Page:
Synthese

, Volume 190, Issue 14, pp 2821–2834 | Cite as

Empirical evidence claims are a priori

Article

Abstract

This paper responds to Achinstein’s criticism of the thesis that the only empirical fact that can affect the truth of an objective evidence claim such as ‘e is evidence for h’ (or ‘e confirms h to degree r’) is the truth of e. It shows that cases involving evidential flaws, which form the basis for Achinstein’s objections to the thesis, can satisfactorily be accounted for by appeal to changes in background information and working assumptions. The paper also argues that the a priori and empirical accounts of evidence are on a par when we consider scientific practice, but that a study of artificial intelligence might serve to differentiate them.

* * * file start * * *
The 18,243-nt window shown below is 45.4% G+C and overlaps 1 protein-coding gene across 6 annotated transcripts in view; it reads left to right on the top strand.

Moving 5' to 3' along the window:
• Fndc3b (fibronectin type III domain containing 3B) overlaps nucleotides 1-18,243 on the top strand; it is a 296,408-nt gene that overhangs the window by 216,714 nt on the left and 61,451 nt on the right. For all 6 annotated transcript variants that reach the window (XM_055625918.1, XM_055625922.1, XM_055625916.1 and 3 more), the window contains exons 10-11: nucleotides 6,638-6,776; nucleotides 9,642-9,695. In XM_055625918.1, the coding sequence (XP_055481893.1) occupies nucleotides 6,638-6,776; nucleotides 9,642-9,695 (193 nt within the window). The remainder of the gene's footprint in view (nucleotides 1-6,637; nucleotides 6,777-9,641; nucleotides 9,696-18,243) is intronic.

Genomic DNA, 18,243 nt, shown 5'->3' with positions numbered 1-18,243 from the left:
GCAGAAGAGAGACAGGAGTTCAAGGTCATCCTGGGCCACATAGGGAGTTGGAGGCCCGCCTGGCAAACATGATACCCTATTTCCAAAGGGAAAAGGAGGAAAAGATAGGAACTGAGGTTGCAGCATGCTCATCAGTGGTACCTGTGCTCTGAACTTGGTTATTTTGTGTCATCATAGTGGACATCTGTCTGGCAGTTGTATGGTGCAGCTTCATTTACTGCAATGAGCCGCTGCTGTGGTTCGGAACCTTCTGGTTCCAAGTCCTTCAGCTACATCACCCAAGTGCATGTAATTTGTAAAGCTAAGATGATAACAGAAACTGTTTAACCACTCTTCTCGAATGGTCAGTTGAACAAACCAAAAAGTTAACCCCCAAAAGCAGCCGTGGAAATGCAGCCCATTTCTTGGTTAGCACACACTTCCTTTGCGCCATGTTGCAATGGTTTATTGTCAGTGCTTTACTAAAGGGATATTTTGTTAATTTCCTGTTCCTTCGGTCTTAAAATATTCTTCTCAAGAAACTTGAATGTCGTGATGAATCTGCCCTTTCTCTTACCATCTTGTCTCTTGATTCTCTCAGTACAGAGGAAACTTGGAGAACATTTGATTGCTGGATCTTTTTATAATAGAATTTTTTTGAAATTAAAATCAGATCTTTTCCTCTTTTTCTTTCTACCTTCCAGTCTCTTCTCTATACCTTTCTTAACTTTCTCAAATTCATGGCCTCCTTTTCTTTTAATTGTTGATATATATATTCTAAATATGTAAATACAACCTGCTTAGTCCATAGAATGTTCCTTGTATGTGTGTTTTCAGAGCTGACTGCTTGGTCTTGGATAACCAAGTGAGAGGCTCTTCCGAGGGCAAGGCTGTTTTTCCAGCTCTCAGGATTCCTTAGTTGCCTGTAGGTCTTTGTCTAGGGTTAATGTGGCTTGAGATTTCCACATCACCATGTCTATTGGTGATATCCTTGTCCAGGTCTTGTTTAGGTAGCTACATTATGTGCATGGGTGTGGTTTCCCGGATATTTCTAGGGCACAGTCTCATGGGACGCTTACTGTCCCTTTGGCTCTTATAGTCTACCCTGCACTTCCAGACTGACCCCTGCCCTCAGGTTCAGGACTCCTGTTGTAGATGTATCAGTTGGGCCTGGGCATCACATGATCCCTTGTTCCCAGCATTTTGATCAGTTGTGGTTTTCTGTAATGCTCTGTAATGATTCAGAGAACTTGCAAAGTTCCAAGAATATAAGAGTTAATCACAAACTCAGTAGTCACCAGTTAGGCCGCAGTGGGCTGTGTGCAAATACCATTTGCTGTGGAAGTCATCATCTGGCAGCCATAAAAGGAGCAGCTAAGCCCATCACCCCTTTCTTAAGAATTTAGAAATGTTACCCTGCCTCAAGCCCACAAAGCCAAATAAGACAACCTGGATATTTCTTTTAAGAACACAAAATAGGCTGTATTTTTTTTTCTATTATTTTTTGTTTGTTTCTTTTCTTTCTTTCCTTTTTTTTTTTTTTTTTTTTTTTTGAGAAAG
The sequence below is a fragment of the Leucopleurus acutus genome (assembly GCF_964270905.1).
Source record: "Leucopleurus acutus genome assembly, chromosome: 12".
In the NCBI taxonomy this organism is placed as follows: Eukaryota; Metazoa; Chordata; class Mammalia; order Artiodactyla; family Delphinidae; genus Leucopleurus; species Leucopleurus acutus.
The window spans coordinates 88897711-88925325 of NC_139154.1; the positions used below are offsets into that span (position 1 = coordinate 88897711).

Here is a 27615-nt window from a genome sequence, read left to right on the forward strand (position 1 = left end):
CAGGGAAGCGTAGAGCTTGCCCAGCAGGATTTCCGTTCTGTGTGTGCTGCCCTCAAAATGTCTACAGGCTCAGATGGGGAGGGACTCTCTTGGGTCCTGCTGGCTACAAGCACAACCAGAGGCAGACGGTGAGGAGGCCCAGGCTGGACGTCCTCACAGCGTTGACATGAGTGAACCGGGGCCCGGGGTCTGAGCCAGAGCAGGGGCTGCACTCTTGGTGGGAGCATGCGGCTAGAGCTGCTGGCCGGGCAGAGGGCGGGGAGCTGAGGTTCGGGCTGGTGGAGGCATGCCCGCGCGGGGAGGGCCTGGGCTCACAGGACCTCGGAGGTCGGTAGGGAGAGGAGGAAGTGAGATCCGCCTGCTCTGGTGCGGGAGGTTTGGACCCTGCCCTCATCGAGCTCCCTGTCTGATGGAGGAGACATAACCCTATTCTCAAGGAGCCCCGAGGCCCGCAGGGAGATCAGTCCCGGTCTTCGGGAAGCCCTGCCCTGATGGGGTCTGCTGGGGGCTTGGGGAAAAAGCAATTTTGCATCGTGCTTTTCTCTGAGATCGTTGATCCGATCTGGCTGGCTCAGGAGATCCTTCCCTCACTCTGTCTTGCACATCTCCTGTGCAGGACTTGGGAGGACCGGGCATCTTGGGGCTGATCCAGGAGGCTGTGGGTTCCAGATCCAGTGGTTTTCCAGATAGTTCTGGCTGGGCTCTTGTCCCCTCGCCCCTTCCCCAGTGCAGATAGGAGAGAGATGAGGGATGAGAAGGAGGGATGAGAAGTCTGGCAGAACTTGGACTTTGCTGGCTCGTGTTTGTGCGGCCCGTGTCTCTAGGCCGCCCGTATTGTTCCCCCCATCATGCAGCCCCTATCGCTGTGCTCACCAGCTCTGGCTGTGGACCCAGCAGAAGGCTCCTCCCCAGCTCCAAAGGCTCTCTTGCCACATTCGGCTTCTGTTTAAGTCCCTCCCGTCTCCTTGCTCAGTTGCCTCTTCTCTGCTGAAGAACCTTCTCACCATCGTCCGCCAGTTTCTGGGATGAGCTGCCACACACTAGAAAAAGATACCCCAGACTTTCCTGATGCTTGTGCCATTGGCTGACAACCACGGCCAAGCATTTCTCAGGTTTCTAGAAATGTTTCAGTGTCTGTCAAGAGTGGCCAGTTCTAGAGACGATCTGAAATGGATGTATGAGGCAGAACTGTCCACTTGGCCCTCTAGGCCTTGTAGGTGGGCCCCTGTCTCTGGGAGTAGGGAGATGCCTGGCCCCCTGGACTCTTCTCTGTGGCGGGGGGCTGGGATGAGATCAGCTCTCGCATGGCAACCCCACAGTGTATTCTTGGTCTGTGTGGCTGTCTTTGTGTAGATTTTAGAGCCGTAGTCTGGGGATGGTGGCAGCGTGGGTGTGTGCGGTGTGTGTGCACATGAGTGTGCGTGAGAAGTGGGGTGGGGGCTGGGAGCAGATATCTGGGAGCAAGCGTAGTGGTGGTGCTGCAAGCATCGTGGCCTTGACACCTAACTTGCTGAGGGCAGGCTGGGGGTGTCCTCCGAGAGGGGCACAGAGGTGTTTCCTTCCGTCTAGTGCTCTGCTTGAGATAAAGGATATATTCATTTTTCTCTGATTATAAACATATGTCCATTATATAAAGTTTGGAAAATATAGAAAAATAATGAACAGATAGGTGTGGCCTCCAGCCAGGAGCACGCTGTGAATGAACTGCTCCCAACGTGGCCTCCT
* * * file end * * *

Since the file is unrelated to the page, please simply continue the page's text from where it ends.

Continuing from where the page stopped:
Keywords

Evidence A priori thesis Confirmation Working assumptions Achinstein 

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Copyright information

© Springer Science+Business Media B.V. 2012

Authors and Affiliations

  1. 1.Department of PhilosophyLingnan UniversityTuen Mun, N.T.Hong Kong

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